- by louisw900, Blogger
- 10/24/2012 2:11:03 PM
I really don't disagree Noreen with the statement that a certain amount of fraud will always be with us. Even the newest technology hackers are working on finding ways to exploit, I agree with what that hacker told you long ago, no system is completely safe or is that even really possible.
I like how Predictive Model can help - It does help if metrics are kept in the most general sense, what concerns me is the potential for bias and misuse. But this has always been the case and probably always will be the case.
- by SaneIT, Data Doctor
- 10/23/2012 7:59:26 AM
Yes fraud and simple but highly effective hacks will be with us for a long time. It's not just medical devices that are under attack now. Several luxury car lines are open to a very simple attack that lets hackers unlock doors and start the car without any much more than a laptop some software and a radio transmitter. There have also been stories about hackers being able to access things like the braking systems of cars as they stop at traffic signals.
Now onto the old school style hacks, most of the ID that you carry tells quite a bit about you. Your Social Security number tells which state is was issued by for example. The typical Drivers license number reveals quite a bit too http://www.highprogrammer.com/alan/numbers/dl_us_shared.html.
- by SethBreedlove, Data Doctor
- 10/22/2012 6:15:23 PM
I think a certain amount of fraud will always be with us. For most scams, if they work 0.001% of the time, it's still very lucrative.
How's this for scary: BBC News - Medical device hack attacks may kill, researchers warn So now we have to worry about heart implants also.
- by Nnanci, Blogger
- 10/22/2012 5:40:26 PM
It is true that fraud only gets more sophisticated every day. Sometimes you have to contend with the reality that some of those predictive modellers themselves will double up as part of a fraud in one way or another. I was trying to trace an article i read that said a good percentage of self selected pin numbers will usually have either a six or a nine from research. Now if someone knows a trick of finding one more number, they can use social engineering to obtain the last two from the owner himself or herself.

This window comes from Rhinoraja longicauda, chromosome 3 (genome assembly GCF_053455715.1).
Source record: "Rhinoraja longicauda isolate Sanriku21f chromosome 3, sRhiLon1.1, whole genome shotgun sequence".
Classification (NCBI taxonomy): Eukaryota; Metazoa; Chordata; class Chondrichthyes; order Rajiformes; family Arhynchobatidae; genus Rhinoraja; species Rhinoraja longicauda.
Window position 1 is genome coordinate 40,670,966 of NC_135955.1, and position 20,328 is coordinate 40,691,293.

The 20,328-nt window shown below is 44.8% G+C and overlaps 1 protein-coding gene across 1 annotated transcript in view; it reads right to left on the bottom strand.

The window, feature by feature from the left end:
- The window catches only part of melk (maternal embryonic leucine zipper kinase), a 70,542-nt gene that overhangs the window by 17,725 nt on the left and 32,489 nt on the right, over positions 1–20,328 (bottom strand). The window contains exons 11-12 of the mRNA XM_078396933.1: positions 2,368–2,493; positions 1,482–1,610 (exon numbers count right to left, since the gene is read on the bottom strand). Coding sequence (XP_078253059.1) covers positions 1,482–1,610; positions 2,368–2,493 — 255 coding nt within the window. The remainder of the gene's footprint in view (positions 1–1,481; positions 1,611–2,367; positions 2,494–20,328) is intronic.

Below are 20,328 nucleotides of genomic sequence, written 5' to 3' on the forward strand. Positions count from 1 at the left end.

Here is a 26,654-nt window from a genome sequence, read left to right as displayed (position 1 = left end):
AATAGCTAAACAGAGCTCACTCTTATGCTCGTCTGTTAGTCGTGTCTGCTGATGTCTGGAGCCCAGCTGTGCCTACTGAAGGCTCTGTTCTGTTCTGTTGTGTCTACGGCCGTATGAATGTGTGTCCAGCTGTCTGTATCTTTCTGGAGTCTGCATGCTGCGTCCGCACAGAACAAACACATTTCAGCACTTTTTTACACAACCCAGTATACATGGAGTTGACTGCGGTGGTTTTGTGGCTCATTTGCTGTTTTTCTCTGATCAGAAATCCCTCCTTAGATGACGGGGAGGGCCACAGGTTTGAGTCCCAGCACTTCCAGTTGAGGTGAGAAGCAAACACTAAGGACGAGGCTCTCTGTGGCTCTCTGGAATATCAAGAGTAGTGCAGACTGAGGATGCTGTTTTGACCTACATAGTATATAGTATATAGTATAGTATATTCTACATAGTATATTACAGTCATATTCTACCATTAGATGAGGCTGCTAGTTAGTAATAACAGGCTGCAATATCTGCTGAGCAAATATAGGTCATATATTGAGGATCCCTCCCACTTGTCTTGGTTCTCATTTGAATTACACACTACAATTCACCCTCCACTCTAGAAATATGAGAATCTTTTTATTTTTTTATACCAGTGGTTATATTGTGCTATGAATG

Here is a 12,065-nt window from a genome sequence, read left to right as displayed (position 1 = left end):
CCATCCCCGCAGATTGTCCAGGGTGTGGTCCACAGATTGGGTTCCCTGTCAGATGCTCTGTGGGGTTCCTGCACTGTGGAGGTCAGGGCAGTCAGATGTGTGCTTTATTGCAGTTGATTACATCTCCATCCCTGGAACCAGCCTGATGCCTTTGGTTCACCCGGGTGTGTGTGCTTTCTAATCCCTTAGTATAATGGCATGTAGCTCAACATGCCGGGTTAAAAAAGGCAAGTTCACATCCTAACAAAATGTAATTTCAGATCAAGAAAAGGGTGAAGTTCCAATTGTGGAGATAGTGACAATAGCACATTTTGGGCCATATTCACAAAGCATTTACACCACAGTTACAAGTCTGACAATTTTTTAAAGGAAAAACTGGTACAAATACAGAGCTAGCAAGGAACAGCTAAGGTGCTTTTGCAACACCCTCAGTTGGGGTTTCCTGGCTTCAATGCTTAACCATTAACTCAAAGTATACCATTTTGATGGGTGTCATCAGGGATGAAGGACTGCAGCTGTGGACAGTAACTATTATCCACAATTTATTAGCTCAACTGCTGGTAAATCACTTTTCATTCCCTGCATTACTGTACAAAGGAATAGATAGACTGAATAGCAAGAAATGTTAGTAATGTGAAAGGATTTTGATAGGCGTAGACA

- by rbaz, Data Doctor
- 10/22/2012 3:52:40 PM
I have often heard from people associated with the security industry that prevention is a stated goal, but the realistic goal is managing containment. From alarms to lost prevention, the first step is to make it as hard as possible to stymie the unsophisticated and hopefully make it not worthwhile to the skilled thief. As so it is with credit cards. The measures taken must be balanced as to not remove the convenience factor for the customer.
- by Callmebob, Master Analyst
- 10/22/2012 2:43:05 PM
A certain amount of fraud will always be with us.
Unfortunately, the PT Barnum/Hackers rely on the Pollyannas of the world. I'm very careful how and when I use my credit card, regardless, it's been ripped off a couple of times. It's a bit of a nuisance but the credit card companies are the ones who have absorbed the cost, not me. I know the credit card companies are trying to shut down the fraud and theft but I just assume that I'll get ripped off again every 5-8 years.
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